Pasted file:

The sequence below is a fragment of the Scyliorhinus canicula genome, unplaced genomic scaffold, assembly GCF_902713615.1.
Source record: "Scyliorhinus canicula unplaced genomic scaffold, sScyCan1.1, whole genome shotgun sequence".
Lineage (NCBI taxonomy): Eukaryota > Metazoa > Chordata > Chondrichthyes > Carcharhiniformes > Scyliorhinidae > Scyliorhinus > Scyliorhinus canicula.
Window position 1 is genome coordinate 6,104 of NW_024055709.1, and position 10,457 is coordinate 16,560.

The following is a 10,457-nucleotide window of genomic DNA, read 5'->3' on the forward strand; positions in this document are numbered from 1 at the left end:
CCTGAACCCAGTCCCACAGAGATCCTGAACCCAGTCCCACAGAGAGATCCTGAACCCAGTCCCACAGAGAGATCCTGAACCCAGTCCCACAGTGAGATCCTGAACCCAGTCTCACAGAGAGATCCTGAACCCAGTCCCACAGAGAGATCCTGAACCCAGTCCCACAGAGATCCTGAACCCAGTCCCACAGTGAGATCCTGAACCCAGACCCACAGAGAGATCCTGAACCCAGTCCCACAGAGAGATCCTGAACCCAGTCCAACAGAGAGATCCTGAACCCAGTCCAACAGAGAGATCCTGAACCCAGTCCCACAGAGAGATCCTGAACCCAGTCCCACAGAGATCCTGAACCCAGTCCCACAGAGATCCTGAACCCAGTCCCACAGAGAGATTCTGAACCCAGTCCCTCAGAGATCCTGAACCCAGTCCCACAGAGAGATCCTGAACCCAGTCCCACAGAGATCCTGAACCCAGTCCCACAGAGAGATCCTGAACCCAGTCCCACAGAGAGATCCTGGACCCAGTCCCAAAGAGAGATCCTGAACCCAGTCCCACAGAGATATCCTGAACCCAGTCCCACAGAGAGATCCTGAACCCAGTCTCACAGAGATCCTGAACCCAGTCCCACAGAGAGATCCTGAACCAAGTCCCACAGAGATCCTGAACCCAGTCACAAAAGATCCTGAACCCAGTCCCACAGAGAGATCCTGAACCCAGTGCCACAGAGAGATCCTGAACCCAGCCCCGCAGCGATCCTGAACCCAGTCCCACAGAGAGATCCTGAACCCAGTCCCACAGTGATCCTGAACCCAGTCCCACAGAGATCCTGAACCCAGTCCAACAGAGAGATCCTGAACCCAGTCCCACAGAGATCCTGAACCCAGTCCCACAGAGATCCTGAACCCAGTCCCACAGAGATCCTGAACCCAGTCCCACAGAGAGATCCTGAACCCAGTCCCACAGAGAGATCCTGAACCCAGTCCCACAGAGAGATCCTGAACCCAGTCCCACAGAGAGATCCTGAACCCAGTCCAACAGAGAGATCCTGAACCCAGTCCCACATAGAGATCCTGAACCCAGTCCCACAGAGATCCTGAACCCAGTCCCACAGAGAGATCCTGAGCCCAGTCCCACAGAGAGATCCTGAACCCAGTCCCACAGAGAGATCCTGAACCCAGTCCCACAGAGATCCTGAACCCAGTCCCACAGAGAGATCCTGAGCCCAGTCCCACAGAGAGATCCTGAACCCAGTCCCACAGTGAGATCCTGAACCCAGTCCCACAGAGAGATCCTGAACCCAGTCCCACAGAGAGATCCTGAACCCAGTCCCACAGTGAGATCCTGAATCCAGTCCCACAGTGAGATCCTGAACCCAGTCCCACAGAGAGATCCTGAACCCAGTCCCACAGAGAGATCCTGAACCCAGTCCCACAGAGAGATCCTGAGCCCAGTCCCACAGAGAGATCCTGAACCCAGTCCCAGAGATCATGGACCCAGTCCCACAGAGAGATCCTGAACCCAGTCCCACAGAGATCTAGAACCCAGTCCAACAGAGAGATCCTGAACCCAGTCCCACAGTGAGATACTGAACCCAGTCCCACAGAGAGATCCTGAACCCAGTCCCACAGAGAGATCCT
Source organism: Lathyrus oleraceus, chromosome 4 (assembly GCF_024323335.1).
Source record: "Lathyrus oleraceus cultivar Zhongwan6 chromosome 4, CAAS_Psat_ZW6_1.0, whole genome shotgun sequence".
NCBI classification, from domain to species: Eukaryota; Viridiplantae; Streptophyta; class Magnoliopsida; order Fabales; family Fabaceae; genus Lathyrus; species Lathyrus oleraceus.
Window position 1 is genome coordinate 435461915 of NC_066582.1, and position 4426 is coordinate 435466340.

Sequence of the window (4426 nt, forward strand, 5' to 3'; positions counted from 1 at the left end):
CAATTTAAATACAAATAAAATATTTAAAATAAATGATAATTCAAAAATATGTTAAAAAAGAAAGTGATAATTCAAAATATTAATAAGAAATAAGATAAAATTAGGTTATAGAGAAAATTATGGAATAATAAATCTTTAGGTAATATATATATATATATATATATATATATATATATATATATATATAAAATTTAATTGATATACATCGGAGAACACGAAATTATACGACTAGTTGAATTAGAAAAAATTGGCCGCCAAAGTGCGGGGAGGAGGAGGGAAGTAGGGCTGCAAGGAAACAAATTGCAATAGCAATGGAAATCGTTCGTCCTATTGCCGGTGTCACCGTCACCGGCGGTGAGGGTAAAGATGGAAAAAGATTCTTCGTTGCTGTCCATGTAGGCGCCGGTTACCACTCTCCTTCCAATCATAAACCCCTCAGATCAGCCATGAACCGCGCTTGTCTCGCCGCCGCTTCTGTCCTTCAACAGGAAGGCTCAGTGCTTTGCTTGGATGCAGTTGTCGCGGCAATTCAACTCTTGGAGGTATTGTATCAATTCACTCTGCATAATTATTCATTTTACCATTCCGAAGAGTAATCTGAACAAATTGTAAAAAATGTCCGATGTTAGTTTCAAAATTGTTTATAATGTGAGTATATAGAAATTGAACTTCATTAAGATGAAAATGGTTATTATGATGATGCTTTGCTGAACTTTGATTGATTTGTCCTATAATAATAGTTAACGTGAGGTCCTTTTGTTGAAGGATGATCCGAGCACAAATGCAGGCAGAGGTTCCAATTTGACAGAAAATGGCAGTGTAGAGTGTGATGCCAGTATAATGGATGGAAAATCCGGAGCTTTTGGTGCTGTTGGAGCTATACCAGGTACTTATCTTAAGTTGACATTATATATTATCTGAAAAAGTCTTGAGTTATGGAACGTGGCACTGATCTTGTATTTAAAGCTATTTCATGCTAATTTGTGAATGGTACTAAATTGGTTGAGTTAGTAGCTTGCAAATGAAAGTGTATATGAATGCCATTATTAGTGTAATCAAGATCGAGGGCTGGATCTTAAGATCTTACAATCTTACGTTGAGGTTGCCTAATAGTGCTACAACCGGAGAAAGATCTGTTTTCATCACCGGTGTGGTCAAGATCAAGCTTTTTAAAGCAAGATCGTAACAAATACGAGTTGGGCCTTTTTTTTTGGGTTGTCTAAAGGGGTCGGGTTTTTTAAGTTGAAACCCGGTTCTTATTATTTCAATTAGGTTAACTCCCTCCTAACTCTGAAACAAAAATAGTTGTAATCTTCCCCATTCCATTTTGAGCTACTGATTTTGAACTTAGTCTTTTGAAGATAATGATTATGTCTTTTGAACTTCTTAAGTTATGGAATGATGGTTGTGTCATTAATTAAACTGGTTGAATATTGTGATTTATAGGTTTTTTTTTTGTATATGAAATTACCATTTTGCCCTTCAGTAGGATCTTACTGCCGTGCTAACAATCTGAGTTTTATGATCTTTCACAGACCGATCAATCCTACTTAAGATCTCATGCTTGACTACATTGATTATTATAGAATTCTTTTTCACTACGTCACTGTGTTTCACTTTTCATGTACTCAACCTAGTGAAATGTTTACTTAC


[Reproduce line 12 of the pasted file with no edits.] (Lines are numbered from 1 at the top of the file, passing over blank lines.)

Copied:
CAATTTAAATACAAATAAAATATTTAAAATAAATGATAATTCAAAAATATGTTAAAAAAGAAAGTGATAATTCAAAATATTAATAAGAAATAAGATAAAATTAGGTTATAGAGAAAATTATGGAATAATAAATCTTTAGGTAATATATATATATATATATATATATATATATATATATATATATATAAAATTTAATTGATATACATCGGAGAACACGAAATTATACGACTAGTTGAATTAGAAAAAATTGGCCGCCAAAGTGCGGGGAGGAGGAGGGAAGTAGGGCTGCAAGGAAACAAATTGCAATAGCAATGGAAATCGTTCGTCCTATTGCCGGTGTCACCGTCACCGGCGGTGAGGGTAAAGATGGAAAAAGATTCTTCGTTGCTGTCCATGTAGGCGCCGGTTACCACTCTCCTTCCAATCATAAACCCCTCAGATCAGCCATGAACCGCGCTTGTCTCGCCGCCGCTTCTGTCCTTCAACAGGAAGGCTCAGTGCTTTGCTTGGATGCAGTTGTCGCGGCAATTCAACTCTTGGAGGTATTGTATCAATTCACTCTGCATAATTATTCATTTTACCATTCCGAAGAGTAATCTGAACAAATTGTAAAAAATGTCCGATGTTAGTTTCAAAATTGTTTATAATGTGAGTATATAGAAATTGAACTTCATTAAGATGAAAATGGTTATTATGATGATGCTTTGCTGAACTTTGATTGATTTGTCCTATAATAATAGTTAACGTGAGGTCCTTTTGTTGAAGGATGATCCGAGCACAAATGCAGGCAGAGGTTCCAATTTGACAGAAAATGGCAGTGTAGAGTGTGATGCCAGTATAATGGATGGAAAATCCGGAGCTTTTGGTGCTGTTGGAGCTATACCAGGTACTTATCTTAAGTTGACATTATATATTATCTGAAAAAGTCTTGAGTTATGGAACGTGGCACTGATCTTGTATTTAAAGCTATTTCATGCTAATTTGTGAATGGTACTAAATTGGTTGAGTTAGTAGCTTGCAAATGAAAGTGTATATGAATGCCATTATTAGTGTAATCAAGATCGAGGGCTGGATCTTAAGATCTTACAATCTTACGTTGAGGTTGCCTAATAGTGCTACAACCGGAGAAAGATCTGTTTTCATCACCGGTGTGGTCAAGATCAAGCTTTTTAAAGCAAGATCGTAACAAATACGAGTTGGGCCTTTTTTTTTGGGTTGTCTAAAGGGGTCGGGTTTTTTAAGTTGAAACCCGGTTCTTATTATTTCAATTAGGTTAACTCCCTCCTAACTCTGAAACAAAAATAGTTGTAATCTTCCCCATTCCATTTTGAGCTACTGATTTTGAACTTAGTCTTTTGAAGATAATGATTATGTCTTTTGAACTTCTTAAGTTATGGAATGATGGTTGTGTCATTAATTAAACTGGTTGAATATTGTGATTTATAGGTTTTTTTTTTGTATATGAAATTACCATTTTGCCCTTCAGTAGGATCTTACTGCCGTGCTAACAATCTGAGTTTTATGATCTTTCACAGACCGATCAATCCTACTTAAGATCTCATGCTTGACTACATTGATTATTATAGAATTCTTTTTCACTACGTCACTGTGTTTCACTTTTCATGTACTCAACCTAGTGAAATGTTTACTTAC